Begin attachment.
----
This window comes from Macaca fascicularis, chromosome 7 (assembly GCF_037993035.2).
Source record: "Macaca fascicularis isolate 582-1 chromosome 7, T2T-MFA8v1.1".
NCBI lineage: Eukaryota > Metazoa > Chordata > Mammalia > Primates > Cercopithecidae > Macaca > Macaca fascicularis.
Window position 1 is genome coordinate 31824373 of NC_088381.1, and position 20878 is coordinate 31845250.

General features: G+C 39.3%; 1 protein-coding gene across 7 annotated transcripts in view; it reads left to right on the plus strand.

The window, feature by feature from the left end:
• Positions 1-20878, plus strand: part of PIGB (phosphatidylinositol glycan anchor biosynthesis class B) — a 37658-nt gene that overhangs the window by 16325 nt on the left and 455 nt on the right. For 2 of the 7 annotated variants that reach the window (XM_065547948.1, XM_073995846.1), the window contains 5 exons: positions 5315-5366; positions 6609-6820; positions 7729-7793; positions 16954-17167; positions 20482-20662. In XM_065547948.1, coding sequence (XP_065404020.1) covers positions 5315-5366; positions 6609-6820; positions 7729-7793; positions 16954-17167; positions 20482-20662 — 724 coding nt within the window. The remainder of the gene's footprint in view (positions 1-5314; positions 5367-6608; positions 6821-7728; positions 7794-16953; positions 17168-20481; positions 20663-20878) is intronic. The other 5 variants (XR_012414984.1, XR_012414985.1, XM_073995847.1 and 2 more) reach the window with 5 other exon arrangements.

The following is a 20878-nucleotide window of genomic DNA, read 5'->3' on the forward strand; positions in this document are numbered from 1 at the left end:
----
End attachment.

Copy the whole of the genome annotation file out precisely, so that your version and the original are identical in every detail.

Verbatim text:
This window comes from Macaca fascicularis, chromosome 7 (assembly GCF_037993035.2).
Source record: "Macaca fascicularis isolate 582-1 chromosome 7, T2T-MFA8v1.1".
NCBI lineage: Eukaryota > Metazoa > Chordata > Mammalia > Primates > Cercopithecidae > Macaca > Macaca fascicularis.
Window position 1 is genome coordinate 31824373 of NC_088381.1, and position 20878 is coordinate 31845250.

General features: G+C 39.3%; 1 protein-coding gene across 7 annotated transcripts in view; it reads left to right on the plus strand.

The window, feature by feature from the left end:
• Positions 1-20878, plus strand: part of PIGB (phosphatidylinositol glycan anchor biosynthesis class B) — a 37658-nt gene that overhangs the window by 16325 nt on the left and 455 nt on the right. For 2 of the 7 annotated variants that reach the window (XM_065547948.1, XM_073995846.1), the window contains 5 exons: positions 5315-5366; positions 6609-6820; positions 7729-7793; positions 16954-17167; positions 20482-20662. In XM_065547948.1, coding sequence (XP_065404020.1) covers positions 5315-5366; positions 6609-6820; positions 7729-7793; positions 16954-17167; positions 20482-20662 — 724 coding nt within the window. The remainder of the gene's footprint in view (positions 1-5314; positions 5367-6608; positions 6821-7728; positions 7794-16953; positions 17168-20481; positions 20663-20878) is intronic. The other 5 variants (XR_012414984.1, XR_012414985.1, XM_073995847.1 and 2 more) reach the window with 5 other exon arrangements.

The following is a 20878-nucleotide window of genomic DNA, read 5'->3' on the forward strand; positions in this document are numbered from 1 at the left end: